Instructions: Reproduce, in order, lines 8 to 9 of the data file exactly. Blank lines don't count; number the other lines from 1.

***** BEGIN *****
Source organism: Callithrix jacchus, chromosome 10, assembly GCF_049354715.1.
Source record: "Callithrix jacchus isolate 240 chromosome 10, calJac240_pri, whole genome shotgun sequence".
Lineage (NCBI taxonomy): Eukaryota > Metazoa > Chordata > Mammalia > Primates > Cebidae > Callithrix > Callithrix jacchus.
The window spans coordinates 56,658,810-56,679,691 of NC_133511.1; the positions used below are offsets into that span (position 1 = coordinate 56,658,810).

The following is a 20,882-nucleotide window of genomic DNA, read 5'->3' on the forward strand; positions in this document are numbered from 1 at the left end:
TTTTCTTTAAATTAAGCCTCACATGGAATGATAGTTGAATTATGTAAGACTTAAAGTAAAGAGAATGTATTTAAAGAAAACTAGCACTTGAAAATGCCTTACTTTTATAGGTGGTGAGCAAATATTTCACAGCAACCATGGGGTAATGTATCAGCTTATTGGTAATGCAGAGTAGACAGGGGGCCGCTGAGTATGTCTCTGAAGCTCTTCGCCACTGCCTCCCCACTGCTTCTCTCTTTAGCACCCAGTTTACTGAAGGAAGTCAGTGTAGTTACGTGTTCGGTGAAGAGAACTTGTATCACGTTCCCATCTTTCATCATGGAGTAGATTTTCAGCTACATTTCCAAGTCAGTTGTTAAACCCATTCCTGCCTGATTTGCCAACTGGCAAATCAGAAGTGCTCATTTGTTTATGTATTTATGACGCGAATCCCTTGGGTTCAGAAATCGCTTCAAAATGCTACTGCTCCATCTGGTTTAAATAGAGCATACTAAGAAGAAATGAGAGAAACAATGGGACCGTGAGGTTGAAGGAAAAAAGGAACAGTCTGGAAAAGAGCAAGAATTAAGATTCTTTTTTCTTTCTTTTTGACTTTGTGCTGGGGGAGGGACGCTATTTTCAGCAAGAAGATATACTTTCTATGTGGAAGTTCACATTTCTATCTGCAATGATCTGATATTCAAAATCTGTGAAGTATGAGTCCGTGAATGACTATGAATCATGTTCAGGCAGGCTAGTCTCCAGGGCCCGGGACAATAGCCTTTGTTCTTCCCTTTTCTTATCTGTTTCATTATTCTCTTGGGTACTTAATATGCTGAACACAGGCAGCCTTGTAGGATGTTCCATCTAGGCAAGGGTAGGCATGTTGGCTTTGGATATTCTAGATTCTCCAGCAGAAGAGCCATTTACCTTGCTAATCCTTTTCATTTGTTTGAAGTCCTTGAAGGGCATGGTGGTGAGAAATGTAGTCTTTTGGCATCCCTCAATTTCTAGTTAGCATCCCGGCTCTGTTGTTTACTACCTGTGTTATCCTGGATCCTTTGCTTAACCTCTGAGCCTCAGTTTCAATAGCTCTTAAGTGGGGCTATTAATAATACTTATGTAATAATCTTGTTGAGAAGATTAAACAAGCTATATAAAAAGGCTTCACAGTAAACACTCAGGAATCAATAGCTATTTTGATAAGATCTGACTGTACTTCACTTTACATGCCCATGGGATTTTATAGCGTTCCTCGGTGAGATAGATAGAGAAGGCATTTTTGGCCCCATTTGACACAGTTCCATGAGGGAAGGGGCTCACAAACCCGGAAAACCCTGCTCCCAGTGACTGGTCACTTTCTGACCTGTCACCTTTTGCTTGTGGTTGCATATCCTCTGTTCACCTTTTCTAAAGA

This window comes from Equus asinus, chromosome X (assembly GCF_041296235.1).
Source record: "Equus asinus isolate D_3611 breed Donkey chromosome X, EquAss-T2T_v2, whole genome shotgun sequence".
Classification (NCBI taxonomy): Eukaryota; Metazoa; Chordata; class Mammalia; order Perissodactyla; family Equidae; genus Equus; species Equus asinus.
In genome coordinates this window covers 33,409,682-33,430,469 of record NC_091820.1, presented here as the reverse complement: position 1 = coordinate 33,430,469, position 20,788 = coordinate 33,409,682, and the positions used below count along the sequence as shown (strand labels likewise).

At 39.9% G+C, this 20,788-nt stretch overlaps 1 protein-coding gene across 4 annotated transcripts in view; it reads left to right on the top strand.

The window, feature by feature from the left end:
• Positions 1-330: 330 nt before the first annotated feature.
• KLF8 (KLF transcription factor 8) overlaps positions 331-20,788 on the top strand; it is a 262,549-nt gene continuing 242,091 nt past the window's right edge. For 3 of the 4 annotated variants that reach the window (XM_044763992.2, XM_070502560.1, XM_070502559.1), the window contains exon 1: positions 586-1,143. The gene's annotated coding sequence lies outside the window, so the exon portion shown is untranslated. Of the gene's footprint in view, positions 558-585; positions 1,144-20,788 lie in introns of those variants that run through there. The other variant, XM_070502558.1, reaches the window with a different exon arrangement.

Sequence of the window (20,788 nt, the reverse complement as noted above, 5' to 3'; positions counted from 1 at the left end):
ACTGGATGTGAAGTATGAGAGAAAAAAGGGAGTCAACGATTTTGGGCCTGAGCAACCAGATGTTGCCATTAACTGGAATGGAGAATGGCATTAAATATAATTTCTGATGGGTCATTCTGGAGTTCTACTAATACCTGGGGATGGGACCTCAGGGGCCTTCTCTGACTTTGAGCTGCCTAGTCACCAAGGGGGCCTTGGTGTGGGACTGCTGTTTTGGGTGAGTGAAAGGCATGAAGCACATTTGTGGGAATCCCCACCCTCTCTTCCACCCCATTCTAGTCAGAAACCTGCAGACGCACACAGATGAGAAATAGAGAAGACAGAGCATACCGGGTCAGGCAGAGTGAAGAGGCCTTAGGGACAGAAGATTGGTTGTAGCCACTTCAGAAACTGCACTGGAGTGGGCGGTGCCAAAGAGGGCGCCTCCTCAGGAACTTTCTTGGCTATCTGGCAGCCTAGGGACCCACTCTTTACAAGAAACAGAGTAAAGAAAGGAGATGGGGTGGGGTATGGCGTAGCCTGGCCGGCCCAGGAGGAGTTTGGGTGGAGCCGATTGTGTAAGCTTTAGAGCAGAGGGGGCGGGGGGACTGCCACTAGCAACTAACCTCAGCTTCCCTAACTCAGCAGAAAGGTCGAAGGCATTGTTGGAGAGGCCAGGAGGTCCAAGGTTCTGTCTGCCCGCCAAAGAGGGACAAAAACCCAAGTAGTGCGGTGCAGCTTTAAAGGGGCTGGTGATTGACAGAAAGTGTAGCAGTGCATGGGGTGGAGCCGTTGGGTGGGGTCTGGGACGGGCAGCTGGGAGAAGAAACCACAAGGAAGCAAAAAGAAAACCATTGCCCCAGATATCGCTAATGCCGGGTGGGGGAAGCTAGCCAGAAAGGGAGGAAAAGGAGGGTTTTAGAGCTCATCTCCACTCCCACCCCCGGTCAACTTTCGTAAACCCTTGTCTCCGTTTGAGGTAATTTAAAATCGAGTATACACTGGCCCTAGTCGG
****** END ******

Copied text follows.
Source record: "Equus asinus isolate D_3611 breed Donkey chromosome X, EquAss-T2T_v2, whole genome shotgun sequence".
Classification (NCBI taxonomy): Eukaryota; Metazoa; Chordata; class Mammalia; order Perissodactyla; family Equidae; genus Equus; species Equus asinus.